A new campaign has been launched urging the Government to increase funding for sixth form education with Monday’s Budget from Chancellor Philip Hammond being targeted.

A letter organised by 12 associations representing college and school staff and also students has been sent to the Chancellor and it also launches their ‘Raise the Rate’ campaign.

The aim is to increase funding for 16-18-year-old students which has been frozen at £4,000 per student per year.

That’s been the case since 2013 and it’s been cut twice since 2010 – though in 2014 the rate for 18-year-olds was reduced to just £3,300.

The aim of the Raise the Rate campaign is to boost funding to £4,760 per student, which would be a rise of 14%. For 18-year-old students, this would be a rise of 44%.

Government funding has been ‘reduced more sharply’

The campaigners point to a recent report from the Institute of Fiscal Studies which showed that government funding for 16-18-year-olds has been ‘reduced more sharply’ than that for pupils in secondary, primary or higher education.

Indeed, Nick Gibb, the schools’ minister, said in January last year that resources were ‘tight’ for sixth forms.

Now those behind the Raise the Rate campaign have written to Philip Hammond claiming that a combination of cost increases and funding cuts have left colleges and schools stretched when “needs of young people are becoming increasingly complex”.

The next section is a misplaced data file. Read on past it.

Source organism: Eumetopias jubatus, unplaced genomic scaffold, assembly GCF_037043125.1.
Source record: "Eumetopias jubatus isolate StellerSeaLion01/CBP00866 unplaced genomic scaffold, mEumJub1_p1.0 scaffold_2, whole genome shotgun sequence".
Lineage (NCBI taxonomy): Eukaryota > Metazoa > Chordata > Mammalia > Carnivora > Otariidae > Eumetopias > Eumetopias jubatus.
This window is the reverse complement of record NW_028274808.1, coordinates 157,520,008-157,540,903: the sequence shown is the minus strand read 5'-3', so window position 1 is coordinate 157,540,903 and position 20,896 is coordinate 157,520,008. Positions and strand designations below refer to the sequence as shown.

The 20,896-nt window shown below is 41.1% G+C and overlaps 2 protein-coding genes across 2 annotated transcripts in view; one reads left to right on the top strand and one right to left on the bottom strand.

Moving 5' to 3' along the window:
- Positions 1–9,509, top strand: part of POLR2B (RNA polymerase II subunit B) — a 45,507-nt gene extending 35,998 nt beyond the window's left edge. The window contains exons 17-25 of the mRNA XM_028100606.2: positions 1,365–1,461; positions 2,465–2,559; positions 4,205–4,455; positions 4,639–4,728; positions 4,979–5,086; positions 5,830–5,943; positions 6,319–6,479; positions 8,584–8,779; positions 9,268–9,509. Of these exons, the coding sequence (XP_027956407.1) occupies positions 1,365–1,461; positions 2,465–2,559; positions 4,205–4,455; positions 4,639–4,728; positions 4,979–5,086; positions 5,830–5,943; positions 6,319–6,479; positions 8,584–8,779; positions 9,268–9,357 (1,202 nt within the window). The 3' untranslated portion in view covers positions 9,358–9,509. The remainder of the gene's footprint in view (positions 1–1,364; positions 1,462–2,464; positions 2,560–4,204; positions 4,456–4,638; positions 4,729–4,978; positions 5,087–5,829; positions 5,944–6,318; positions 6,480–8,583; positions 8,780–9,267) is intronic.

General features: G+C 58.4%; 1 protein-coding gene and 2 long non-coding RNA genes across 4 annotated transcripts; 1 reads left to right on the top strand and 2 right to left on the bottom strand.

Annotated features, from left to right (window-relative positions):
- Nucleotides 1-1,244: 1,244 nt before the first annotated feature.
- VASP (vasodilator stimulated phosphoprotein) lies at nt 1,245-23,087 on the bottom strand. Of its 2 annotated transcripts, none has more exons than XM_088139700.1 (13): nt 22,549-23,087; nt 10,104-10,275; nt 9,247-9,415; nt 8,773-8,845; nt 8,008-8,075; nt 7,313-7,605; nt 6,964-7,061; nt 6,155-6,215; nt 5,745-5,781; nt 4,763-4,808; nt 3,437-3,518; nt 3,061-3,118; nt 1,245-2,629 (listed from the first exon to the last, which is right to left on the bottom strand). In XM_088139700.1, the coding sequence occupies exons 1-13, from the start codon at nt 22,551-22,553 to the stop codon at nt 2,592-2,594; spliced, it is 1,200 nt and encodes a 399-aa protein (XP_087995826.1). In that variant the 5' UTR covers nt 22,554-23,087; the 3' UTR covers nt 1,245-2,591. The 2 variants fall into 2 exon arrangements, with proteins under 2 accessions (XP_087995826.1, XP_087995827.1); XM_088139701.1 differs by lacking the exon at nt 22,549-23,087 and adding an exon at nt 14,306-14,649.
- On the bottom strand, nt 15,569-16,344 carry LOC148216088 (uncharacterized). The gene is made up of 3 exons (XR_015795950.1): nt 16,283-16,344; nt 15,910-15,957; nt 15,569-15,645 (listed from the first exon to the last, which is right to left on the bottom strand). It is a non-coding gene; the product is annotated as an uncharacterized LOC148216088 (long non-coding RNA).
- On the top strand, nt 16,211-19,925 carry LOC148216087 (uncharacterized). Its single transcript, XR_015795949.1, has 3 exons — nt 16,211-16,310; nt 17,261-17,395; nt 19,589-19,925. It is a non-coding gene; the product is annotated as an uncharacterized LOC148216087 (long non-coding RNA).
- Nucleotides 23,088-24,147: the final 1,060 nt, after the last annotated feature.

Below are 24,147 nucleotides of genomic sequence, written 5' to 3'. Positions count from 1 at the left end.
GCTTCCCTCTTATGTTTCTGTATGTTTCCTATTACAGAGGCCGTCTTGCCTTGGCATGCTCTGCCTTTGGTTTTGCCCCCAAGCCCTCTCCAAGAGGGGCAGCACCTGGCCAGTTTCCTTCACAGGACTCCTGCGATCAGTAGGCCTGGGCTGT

The campaigners say that among the issues are growing numbers of students reporting mental health problems.

They also point to research commissioned by the Sixth Form Colleges Association from consultants London Economics which highlights that funding needs to rise by at least £760 per student in order to provide a high quality of education. The campaign wants this figure to rise in-line with inflation every year.

Significant rise in national funding for 16-18 year olds

The letter to Mr Hammond states: “Only a significant rise in national funding for 16-18-year-olds will make it possible to meet objectives for a highly educated, socially mobile workforce for a strong post-Brexit economy.”

They say the cash injection is needed to boost student support services and help finance minority subjects including languages which face being dropped and also fund extra-curricular activities, university visits and work experience opportunities.

However, any major funding decision is likely to be delayed until the Spending Review is complete next year and then any recommendations will not take effect until 2020/21.

Chancellor should introduce a modest increase in his Budget

The letter also states that the Chancellor should introduce a modest increase in his Budget of at least £200 per student to the funding rate in Monday’s budget.

They say this will help provide much-needed financial stability and ensure that colleges and schools can deliver the high-class education that young people deserve.